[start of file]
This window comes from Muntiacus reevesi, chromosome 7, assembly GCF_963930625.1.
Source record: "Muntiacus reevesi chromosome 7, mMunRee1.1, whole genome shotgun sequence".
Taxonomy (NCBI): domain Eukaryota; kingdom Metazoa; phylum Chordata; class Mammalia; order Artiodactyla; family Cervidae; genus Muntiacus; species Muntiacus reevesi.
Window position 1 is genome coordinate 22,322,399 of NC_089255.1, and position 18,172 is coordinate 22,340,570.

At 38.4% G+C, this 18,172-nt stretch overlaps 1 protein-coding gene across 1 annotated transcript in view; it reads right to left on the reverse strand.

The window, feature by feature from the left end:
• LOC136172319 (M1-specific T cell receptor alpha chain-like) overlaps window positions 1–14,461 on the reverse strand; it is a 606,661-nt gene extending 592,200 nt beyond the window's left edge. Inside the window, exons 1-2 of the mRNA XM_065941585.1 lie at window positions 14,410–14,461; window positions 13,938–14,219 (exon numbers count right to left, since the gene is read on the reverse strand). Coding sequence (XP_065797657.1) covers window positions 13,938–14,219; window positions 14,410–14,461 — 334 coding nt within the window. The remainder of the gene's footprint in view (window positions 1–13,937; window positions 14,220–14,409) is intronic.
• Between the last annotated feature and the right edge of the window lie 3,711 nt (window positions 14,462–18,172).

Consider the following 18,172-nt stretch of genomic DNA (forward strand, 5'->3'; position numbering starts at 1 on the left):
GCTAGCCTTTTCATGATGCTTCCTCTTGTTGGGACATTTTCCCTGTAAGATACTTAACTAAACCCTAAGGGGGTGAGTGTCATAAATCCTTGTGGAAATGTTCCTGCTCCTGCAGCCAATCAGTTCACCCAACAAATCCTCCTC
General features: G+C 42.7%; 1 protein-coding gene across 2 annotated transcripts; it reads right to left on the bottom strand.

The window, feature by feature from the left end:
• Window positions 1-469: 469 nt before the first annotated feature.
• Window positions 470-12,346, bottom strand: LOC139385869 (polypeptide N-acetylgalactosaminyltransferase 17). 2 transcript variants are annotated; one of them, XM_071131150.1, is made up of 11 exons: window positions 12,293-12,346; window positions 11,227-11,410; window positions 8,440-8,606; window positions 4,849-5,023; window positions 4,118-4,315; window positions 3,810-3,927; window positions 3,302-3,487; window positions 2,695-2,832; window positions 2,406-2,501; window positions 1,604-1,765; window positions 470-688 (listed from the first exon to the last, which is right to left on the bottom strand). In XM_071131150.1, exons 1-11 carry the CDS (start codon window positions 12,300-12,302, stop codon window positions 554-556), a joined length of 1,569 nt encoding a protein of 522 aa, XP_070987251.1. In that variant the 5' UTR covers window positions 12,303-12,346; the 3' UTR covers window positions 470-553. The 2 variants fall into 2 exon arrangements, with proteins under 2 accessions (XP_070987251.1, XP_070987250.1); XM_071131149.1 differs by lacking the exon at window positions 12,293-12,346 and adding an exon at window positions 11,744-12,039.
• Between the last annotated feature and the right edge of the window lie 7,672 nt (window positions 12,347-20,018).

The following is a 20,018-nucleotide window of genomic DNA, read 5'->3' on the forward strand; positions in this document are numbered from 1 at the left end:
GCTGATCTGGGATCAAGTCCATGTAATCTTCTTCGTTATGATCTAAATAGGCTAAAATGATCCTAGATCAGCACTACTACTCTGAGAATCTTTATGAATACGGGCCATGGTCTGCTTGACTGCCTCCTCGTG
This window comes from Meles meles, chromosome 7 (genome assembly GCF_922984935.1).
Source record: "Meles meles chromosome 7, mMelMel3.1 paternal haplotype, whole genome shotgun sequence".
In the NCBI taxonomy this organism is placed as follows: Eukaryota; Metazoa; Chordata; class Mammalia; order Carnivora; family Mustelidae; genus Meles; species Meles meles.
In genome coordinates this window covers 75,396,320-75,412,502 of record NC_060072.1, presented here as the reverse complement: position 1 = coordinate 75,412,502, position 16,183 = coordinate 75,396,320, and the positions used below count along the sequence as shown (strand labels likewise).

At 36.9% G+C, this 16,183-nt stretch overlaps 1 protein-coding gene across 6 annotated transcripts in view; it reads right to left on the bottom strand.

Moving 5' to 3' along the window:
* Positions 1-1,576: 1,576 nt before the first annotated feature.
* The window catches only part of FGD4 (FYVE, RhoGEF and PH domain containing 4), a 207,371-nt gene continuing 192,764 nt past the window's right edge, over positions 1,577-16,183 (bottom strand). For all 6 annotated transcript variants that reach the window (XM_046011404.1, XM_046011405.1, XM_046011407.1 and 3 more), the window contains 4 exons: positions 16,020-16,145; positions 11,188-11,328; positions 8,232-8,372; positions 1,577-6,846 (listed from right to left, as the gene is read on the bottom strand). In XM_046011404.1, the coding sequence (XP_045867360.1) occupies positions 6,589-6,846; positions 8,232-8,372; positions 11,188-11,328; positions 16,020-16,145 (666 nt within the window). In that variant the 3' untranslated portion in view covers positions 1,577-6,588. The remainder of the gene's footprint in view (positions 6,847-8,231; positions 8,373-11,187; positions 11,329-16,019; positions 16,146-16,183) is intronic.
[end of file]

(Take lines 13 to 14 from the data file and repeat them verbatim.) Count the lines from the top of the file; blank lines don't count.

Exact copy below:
• Window positions 1-469: 469 nt before the first annotated feature.
• Window positions 470-12,346, bottom strand: LOC139385869 (polypeptide N-acetylgalactosaminyltransferase 17). 2 transcript variants are annotated; one of them, XM_071131150.1, is made up of 11 exons: window positions 12,293-12,346; window positions 11,227-11,410; window positions 8,440-8,606; window positions 4,849-5,023; window positions 4,118-4,315; window positions 3,810-3,927; window positions 3,302-3,487; window positions 2,695-2,832; window positions 2,406-2,501; window positions 1,604-1,765; window positions 470-688 (listed from the first exon to the last, which is right to left on the bottom strand). In XM_071131150.1, exons 1-11 carry the CDS (start codon window positions 12,300-12,302, stop codon window positions 554-556), a joined length of 1,569 nt encoding a protein of 522 aa, XP_070987251.1. In that variant the 5' UTR covers window positions 12,303-12,346; the 3' UTR covers window positions 470-553. The 2 variants fall into 2 exon arrangements, with proteins under 2 accessions (XP_070987251.1, XP_070987250.1); XM_071131149.1 differs by lacking the exon at window positions 12,293-12,346 and adding an exon at window positions 11,744-12,039.